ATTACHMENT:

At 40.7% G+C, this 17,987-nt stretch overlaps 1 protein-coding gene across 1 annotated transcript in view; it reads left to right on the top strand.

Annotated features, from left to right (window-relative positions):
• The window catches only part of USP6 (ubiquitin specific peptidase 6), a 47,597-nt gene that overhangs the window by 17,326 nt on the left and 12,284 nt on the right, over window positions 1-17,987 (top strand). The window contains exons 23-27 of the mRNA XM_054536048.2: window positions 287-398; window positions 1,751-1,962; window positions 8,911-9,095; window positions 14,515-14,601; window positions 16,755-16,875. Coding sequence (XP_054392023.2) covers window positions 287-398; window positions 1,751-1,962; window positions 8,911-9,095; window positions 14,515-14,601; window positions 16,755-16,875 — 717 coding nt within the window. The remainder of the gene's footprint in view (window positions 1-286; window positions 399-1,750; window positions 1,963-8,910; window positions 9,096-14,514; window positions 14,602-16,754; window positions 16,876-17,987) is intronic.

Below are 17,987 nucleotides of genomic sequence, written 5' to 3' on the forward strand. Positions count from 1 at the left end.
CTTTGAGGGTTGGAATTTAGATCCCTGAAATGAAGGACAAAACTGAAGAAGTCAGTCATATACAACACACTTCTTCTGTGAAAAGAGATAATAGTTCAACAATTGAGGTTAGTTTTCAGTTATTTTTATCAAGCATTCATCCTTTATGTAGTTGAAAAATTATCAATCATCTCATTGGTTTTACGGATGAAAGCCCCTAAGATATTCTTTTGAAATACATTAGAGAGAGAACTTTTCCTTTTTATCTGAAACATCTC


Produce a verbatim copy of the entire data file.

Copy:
At 40.7% G+C, this 17,987-nt stretch overlaps 1 protein-coding gene across 1 annotated transcript in view; it reads left to right on the top strand.

Annotated features, from left to right (window-relative positions):
• The window catches only part of USP6 (ubiquitin specific peptidase 6), a 47,597-nt gene that overhangs the window by 17,326 nt on the left and 12,284 nt on the right, over window positions 1-17,987 (top strand). The window contains exons 23-27 of the mRNA XM_054536048.2: window positions 287-398; window positions 1,751-1,962; window positions 8,911-9,095; window positions 14,515-14,601; window positions 16,755-16,875. Coding sequence (XP_054392023.2) covers window positions 287-398; window positions 1,751-1,962; window positions 8,911-9,095; window positions 14,515-14,601; window positions 16,755-16,875 — 717 coding nt within the window. The remainder of the gene's footprint in view (window positions 1-286; window positions 399-1,750; window positions 1,963-8,910; window positions 9,096-14,514; window positions 14,602-16,754; window positions 16,876-17,987) is intronic.

Below are 17,987 nucleotides of genomic sequence, written 5' to 3' on the forward strand. Positions count from 1 at the left end.
CTTTGAGGGTTGGAATTTAGATCCCTGAAATGAAGGACAAAACTGAAGAAGTCAGTCATATACAACACACTTCTTCTGTGAAAAGAGATAATAGTTCAACAATTGAGGTTAGTTTTCAGTTATTTTTATCAAGCATTCATCCTTTATGTAGTTGAAAAATTATCAATCATCTCATTGGTTTTACGGATGAAAGCCCCTAAGATATTCTTTTGAAATACATTAGAGAGAGAACTTTTCCTTTTTATCTGAAACATCTC